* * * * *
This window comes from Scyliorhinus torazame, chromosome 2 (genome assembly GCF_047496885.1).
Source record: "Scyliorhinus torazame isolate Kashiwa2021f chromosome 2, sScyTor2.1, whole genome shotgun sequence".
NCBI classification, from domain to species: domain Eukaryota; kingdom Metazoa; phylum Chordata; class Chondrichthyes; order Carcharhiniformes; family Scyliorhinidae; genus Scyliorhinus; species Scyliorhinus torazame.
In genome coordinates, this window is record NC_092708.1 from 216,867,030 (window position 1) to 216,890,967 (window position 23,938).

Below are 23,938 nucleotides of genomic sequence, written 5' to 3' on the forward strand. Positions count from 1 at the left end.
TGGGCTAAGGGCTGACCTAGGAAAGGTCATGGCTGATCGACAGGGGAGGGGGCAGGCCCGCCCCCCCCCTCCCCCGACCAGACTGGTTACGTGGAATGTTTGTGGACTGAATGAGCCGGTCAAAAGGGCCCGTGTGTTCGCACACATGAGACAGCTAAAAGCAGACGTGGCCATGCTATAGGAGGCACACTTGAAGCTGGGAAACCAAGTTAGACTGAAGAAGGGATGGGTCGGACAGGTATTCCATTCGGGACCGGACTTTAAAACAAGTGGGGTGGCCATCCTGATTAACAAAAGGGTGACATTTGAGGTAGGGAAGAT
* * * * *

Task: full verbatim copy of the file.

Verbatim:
This window comes from Scyliorhinus torazame, chromosome 2 (genome assembly GCF_047496885.1).
Source record: "Scyliorhinus torazame isolate Kashiwa2021f chromosome 2, sScyTor2.1, whole genome shotgun sequence".
NCBI classification, from domain to species: domain Eukaryota; kingdom Metazoa; phylum Chordata; class Chondrichthyes; order Carcharhiniformes; family Scyliorhinidae; genus Scyliorhinus; species Scyliorhinus torazame.
In genome coordinates, this window is record NC_092708.1 from 216,867,030 (window position 1) to 216,890,967 (window position 23,938).

Below are 23,938 nucleotides of genomic sequence, written 5' to 3' on the forward strand. Positions count from 1 at the left end.
TGGGCTAAGGGCTGACCTAGGAAAGGTCATGGCTGATCGACAGGGGAGGGGGCAGGCCCGCCCCCCCCCTCCCCCGACCAGACTGGTTACGTGGAATGTTTGTGGACTGAATGAGCCGGTCAAAAGGGCCCGTGTGTTCGCACACATGAGACAGCTAAAAGCAGACGTGGCCATGCTATAGGAGGCACACTTGAAGCTGGGAAACCAAGTTAGACTGAAGAAGGGATGGGTCGGACAGGTATTCCATTCGGGACCGGACTTTAAAACAAGTGGGGTGGCCATCCTGATTAACAAAAGGGTGACATTTGAGGTAGGGAAGAT